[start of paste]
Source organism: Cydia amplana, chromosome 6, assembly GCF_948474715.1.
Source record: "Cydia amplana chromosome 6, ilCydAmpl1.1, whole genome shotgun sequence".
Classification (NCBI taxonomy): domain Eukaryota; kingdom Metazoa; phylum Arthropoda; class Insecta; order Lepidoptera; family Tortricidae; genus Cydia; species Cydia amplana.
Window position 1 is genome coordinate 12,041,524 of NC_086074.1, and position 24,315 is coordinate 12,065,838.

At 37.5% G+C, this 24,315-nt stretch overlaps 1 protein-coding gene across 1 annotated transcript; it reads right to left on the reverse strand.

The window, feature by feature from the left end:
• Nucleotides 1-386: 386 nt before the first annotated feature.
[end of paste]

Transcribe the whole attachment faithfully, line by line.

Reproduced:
Source organism: Cydia amplana, chromosome 6, assembly GCF_948474715.1.
Source record: "Cydia amplana chromosome 6, ilCydAmpl1.1, whole genome shotgun sequence".
Classification (NCBI taxonomy): domain Eukaryota; kingdom Metazoa; phylum Arthropoda; class Insecta; order Lepidoptera; family Tortricidae; genus Cydia; species Cydia amplana.
Window position 1 is genome coordinate 12,041,524 of NC_086074.1, and position 24,315 is coordinate 12,065,838.

At 37.5% G+C, this 24,315-nt stretch overlaps 1 protein-coding gene across 1 annotated transcript; it reads right to left on the reverse strand.

The window, feature by feature from the left end:
• Nucleotides 1-386: 386 nt before the first annotated feature.